To be sure, the Hollywood strikes played a role as many planned productions either ended up deferred to 2024 or shuttered altogether. But don’t bet that 2024 will bring us into positive territory, as studio and streaming executives have consistently told investors they will either cut or hold the line of programming expenses. That generally means fewer productions and TV premieres. Can we bank that the lower volume will translate to higher levels of storytelling? Perhaps an equally dangerous bet. Short of a massive sea change, studios and streamers will produce less content going forward. Even Netflix, which might be the only streamer left willing to throw everything against the wall in search of a hit, has scaled back a bit as part of the new reality. But in 2024, that’s a given. As noted above, the real question is where we go from here.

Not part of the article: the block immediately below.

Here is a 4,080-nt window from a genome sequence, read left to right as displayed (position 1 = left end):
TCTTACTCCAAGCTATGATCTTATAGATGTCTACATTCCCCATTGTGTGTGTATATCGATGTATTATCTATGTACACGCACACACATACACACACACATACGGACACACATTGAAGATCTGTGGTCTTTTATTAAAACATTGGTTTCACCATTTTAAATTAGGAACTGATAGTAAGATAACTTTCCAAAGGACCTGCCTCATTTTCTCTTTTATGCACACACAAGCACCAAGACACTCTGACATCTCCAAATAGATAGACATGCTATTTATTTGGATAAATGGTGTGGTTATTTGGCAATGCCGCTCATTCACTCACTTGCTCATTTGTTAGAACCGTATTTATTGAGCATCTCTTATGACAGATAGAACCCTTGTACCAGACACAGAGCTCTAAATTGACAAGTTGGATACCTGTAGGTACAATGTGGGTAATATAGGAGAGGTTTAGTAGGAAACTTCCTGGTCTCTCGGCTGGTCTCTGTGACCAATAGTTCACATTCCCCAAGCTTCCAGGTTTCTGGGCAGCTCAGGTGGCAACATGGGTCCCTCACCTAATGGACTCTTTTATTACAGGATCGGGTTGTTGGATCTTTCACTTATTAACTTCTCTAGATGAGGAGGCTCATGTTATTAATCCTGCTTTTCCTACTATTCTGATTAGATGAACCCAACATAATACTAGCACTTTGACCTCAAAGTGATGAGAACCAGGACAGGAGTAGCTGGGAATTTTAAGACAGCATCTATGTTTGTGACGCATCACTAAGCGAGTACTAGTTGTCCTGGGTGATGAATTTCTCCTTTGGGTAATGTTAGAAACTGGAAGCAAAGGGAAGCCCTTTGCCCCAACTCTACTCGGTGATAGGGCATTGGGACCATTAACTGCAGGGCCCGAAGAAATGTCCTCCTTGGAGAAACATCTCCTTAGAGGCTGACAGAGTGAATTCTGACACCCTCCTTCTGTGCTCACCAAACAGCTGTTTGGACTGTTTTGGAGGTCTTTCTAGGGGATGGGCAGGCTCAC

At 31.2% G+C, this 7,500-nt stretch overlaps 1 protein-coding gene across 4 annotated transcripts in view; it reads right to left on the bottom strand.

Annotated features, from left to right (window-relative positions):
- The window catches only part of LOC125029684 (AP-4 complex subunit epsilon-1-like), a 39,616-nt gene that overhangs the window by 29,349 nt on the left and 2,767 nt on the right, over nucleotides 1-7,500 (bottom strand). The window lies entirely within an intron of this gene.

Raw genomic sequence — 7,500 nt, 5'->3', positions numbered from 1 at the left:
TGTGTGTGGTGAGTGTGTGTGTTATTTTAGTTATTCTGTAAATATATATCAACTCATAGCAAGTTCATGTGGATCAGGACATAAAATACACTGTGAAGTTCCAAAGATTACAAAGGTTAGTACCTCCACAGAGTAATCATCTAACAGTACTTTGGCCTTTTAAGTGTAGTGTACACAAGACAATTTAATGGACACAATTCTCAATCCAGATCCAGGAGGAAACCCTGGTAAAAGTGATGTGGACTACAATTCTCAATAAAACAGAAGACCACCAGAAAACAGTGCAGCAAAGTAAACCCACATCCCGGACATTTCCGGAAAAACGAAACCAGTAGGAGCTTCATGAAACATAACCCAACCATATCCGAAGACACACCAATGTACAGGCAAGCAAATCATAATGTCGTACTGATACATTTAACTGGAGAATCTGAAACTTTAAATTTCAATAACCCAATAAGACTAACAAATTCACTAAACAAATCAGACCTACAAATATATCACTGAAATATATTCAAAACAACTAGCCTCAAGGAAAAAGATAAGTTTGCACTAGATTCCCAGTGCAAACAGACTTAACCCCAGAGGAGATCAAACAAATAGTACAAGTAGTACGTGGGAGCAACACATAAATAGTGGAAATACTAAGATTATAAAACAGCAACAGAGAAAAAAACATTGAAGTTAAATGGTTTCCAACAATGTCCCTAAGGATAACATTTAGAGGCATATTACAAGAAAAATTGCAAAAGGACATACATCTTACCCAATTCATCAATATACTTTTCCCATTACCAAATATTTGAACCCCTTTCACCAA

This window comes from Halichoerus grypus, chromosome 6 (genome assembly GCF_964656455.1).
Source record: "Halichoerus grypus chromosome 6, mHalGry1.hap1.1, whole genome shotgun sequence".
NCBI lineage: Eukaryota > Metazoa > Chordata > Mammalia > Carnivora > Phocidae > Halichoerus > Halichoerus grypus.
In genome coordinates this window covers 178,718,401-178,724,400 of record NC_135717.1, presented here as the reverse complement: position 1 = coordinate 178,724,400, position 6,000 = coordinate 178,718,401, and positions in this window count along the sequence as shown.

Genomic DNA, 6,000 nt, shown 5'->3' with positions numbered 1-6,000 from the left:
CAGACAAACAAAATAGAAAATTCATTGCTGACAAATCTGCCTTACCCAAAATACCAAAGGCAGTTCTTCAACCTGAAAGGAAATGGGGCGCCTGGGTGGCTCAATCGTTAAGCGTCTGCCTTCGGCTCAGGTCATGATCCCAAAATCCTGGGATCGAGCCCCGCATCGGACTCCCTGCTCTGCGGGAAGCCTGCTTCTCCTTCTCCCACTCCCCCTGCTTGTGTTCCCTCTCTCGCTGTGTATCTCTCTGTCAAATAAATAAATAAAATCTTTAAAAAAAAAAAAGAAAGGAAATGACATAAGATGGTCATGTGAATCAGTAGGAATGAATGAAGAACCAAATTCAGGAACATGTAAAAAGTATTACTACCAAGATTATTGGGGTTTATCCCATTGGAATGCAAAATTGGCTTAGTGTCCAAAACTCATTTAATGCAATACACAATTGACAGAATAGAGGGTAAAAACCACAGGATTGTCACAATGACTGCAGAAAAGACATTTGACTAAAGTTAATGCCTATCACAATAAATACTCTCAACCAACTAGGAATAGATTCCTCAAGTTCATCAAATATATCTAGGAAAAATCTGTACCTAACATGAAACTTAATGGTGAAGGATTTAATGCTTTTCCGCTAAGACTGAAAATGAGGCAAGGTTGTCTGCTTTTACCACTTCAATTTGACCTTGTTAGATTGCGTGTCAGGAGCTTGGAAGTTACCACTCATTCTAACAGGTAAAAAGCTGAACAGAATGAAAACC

It’s especially interesting to ponder the future of content (quality vs. quality and all) as we hit the 25th anniversary of the premiere of HBO’s The Sopranos, which by some measures kicked off the Golden Age of TV that led to a quality spike over the last two decades. Despite the recently stated desire of industry leaders to make fewer but better shows, The Sopranos creator David Chase just told the U.K. Times that he thinks “we’re going back to where we were” before his masterpiece and a few other key shows of that era kicked quality up a notch.